Modern chemistry has been the midwife of many new varietals of Eau de Cologne and over the past decade the style has re-emerged and has been reinvented. New qualities of natural raw materials as well as innovations of manmade molecules have taken Eau de Cologne from discount pharmacy shelves to perfume haute couture. Both Chanel and Christian Dior added Eau de Cologne to the line up of fragrances they offer exclusively in their boutiques. Christian Dior’s Cologne Royale features a novel twist of Italian mint on a base of natural sandalwood and in 2007; Chanel revived an Eau de Cologne designed in 1929 by the house’s first perfumer, Ernest Beaux. While Francois Demachy’s reinvention of Eau de Cologne for Dior was injected with new notes, Jacques Polge created a classic Eau de Cologne for Chanel that focused on an astoundingly good quality of citrus oils and a contemporary musk in the base, which acted as a life support for the short-lived citrus notes. Also in this decade, Jean-Claude Ellena collaborated with Frederic Malle on a design brief to create an innovative cologne that still respected the spirit of the classic formula. The idea was based on custom-made bigarade oil, which had been molecular distilled at the laboratories of Monique Remy, IFF’s in-house naturals facility in Grasse. The designer oil was stripped of its colour and unnecessary elements, leaving Jean-Claude Ellena with the zesty freshness of the bitter orange. Surrounded by rose, cardamom, pepper and a base of cedar, Jean-Claude Ellena and Frederic Malle called it Cologne Bigarade. Each of these modern examples showcases the importance of using the highest quality raw materials available to the perfumer. The beauty of such a simple perfume done well is sublime and even if, like most vintage perfume lovers, I can spend hours talking about the wonders of early 20th century perfumes by Guerlain and Coty, a well made Eau de Cologne is my answer to the question, ‘what fragrance do you always need to have by your side?’ Whether your preference is for classic 19th century Eau de Cologne by Guerlain or one with a modern twist, 2013’s selection offers a vast palette of choices, suitable for every taste and occasion.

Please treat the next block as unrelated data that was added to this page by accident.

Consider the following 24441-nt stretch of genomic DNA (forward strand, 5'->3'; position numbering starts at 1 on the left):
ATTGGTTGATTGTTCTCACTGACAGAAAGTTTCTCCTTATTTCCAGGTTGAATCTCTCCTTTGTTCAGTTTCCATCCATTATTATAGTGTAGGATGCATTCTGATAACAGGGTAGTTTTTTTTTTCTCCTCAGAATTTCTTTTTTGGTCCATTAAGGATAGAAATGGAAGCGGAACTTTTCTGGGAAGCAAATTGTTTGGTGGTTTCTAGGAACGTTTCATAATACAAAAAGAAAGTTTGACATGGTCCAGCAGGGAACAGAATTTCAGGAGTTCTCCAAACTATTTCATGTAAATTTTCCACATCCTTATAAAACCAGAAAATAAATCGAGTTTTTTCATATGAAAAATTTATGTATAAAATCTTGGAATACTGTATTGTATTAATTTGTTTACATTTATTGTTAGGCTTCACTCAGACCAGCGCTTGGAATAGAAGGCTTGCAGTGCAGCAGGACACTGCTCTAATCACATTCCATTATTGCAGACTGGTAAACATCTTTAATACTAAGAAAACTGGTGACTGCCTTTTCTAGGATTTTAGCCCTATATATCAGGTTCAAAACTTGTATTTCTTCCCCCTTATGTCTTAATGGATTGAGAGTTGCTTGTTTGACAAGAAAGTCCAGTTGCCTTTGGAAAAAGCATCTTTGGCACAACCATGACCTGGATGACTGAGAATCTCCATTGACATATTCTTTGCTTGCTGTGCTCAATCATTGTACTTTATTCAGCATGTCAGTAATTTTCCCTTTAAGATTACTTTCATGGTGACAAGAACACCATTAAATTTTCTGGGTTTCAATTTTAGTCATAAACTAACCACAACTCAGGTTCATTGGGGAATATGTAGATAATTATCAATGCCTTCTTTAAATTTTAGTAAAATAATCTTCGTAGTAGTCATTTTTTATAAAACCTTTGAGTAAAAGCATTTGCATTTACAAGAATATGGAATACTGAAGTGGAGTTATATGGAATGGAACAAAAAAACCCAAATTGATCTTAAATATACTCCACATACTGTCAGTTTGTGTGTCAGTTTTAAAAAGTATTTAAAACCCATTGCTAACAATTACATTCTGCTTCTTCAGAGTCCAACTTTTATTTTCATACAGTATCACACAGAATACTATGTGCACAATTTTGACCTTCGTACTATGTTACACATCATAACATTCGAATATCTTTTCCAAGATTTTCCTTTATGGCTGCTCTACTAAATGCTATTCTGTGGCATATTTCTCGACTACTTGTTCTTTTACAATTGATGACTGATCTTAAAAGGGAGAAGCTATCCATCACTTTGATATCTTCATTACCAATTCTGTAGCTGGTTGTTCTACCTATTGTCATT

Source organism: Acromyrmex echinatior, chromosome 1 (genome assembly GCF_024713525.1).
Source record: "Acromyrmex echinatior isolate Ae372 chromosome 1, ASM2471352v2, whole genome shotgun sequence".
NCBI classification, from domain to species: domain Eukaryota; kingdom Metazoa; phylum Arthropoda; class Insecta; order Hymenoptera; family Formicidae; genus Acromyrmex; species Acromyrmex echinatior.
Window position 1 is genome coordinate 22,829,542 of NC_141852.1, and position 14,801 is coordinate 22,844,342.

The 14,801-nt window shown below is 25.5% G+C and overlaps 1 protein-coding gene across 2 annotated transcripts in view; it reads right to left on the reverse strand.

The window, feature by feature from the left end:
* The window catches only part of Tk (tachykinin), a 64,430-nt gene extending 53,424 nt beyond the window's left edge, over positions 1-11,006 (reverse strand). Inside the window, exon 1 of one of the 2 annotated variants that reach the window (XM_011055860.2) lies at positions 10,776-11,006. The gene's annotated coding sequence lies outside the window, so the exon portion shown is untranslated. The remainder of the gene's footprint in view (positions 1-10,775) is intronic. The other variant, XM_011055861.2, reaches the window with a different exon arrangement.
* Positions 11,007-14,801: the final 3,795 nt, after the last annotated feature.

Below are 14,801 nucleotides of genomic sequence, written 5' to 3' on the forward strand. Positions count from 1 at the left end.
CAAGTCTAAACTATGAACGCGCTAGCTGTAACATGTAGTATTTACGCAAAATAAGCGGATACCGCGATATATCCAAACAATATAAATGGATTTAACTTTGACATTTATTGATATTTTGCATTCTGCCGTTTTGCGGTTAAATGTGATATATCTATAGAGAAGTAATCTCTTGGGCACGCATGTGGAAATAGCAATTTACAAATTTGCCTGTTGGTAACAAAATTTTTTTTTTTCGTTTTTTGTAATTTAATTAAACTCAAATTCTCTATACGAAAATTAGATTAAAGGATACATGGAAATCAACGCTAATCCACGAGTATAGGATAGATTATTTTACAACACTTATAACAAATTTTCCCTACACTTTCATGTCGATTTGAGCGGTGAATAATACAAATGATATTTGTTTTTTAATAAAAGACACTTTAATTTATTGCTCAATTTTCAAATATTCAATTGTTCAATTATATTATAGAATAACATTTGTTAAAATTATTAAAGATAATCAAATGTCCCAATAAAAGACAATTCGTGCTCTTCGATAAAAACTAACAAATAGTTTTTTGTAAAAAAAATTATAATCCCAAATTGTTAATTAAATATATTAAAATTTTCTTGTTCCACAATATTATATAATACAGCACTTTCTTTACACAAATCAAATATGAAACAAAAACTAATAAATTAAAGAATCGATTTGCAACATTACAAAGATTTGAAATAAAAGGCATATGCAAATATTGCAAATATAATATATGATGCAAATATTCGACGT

Amongst my collection, my personal favourite Eau de Colognes, both traditional and modern include: Tom Ford Neroli Portofino, Chanel Eau de Cologne, 4711 Eau de Cologne, Santa Maria Novella Cologne, Guerlain Eau de Cologne Imperiale, Guerlain Eau du Coq, Frederic Malle Cologne Bigarade and Atelier Cologne Grand Neroli.